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Gardening in Westchester

Gardening in Westchester
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It’s planting time in Westchester — time to stock up on seeds and turn over the soil. Even if your family doesn’t own its own garden, this is the season to visit one. With climate change and global unrest, it’s important for kids to learn about sustainable landscaping and the importance of growing locally. While there are many wonderful school gardening programs like Wellness in the Schools, Westchester parents might want to consider introducing their kids to one of Westchester’s many gardens — whether it’s in your backyard or somewhere nearby. 

Where to Buy Gardening Supplies in Westchester

Plant Me a Rainbow in Edgemont is a great place for the DIY gardener. Founder Sandra Nam Cioffi offers phone consultations and will send you a welcome kit and a garden kit that provide bed-prep and planting tools, step-by-step instructions, standard layout and spacing options, and 100 sustainably sourced perennials.

Mossy Fern in Hastings opened in 2019 and sells the kind of exotic houseplants that will rock your Instagram feed. They also carry rare plants, like Monsterra Constellation and Baginda Silver Dragon, as well as standbys like ferns, palms and fiddle-leaf figs. The cute shop is great for outdoor plants, herbs and garden supplies.

Rosedale Nurseries in Hawthorne stocks hardy trees, shrubs and perennials, and offers a full range of both colorful annuals and culinary plants, including herbs, vegetables and fruits. It’s a great nursery for pros who are looking for specialty soils and fertilizers, quality tools and reliable garden supplies. 

Ridgeway Garden Center in White Plains is a family-owned store selling quality, affordable shrubs, annuals, perennials, edibles, herbs, as well as bulk and bagged materials, tools, fertilizers, organic products and more. Their inventory – from Florida tropicals to West Coast specimens to native plants – is curated by a knowledgeable staff who will deliver to your home.

Hilltop Nursery & Garden Center in Croton carries quality trees, shrubs, perennials, annuals, topsoil, mulch, etc. and their pros can help you make the right decisions about what to plant. This is a good place for basics like organic potting soil, peat moss, fertilizer, deer and animal controls, flower and vegetable seed, grass seed and gardening tools.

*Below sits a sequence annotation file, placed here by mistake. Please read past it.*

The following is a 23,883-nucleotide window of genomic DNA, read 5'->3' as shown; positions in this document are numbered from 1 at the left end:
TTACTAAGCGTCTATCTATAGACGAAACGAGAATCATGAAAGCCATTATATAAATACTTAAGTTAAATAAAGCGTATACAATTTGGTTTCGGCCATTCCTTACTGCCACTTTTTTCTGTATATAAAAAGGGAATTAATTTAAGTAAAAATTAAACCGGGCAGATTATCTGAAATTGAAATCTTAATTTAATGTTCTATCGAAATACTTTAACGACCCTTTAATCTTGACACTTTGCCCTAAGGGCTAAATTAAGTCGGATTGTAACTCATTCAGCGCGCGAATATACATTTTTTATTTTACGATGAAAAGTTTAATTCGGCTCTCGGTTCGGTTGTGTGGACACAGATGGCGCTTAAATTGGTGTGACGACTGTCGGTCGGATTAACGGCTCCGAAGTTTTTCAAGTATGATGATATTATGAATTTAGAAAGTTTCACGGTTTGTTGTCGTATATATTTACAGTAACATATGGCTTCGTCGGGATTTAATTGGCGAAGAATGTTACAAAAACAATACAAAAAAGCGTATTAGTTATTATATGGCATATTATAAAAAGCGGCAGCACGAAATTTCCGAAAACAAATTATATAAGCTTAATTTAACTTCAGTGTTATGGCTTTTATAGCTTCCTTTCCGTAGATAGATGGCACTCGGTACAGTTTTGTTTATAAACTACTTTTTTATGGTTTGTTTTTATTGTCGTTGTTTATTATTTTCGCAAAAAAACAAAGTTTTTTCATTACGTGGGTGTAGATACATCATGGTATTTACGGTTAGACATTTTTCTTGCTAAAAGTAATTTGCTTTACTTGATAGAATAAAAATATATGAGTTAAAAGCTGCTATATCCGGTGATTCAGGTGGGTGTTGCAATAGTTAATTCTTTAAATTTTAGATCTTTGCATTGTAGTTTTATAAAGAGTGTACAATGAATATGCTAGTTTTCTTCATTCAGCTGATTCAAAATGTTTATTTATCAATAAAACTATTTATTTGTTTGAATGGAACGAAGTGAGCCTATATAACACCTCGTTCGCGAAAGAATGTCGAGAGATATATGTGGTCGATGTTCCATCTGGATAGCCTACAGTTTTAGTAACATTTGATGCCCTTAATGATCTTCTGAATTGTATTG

If you need some help getting started, check out Healthy Yards, an organization that believes in the importance of backyard gardens (and the role they can play in Westchester’s biodiversity). Their experts can answer questions and advise Westchester families on what to plant and how to maintain a garden, including which plants are native and how to conserve water.

Community Gardens in Westchester

If you don’t have your own spot, consider joining a community garden, where you can lease a sunny section and tend it at your leisure. Many of these gardens also contribute to local food insecurity programs. 

Ward Acres Community Garden in New Rochelle is operated by volunteers and features 88 small plots that you can rent for a nominal fee from May to November. Six of the plots are harvested and donated to H.O.P.E. Community Services Soup Kitchen. Another six plots are used by the Ward Elementary School. 

The Ossining Organic Community Garden is a sunny, secure (deer free!) space with 50 plots to organically grow vegetables, fruit and flowers. Gardeners should expect a weekly average of four to five hours of work towards the maintenance and upkeep of their plot and the community garden.

InterGenerate Garden in Chappaqua was founded in 2009 and now has about 20 plots, plus a giving garden which provides food to people who need it. They support the local food movement through workshops and speaking engagements and co-sponsor related events.

Family Visits to Westchester Gardens 

Our New Way Garden is a nonprofit that educates the public about locally and naturally grown food. They also own several natural, food-growing gardens in Westchester, including New King Street, Reach Academy/Kenneth Clark Academy, Rick’s Giving Garden, Old Oaks, their own greenhouse in Purchase.

Stone Barns Center for Food and Agriculture in Tarrytown is a sustainable farm that offers children-oriented tours of its growing spaces and pastures. Visitors are also invited to taste the work of Stone Barns’ farmers and artisans during culinary demos and community meals.

Early spring is an ideal time to educate your kids about gardening and the joys and ethics of growing locally. Even if you can’t plant your own, plan a family visit to one of the wonderful Westchester gardens.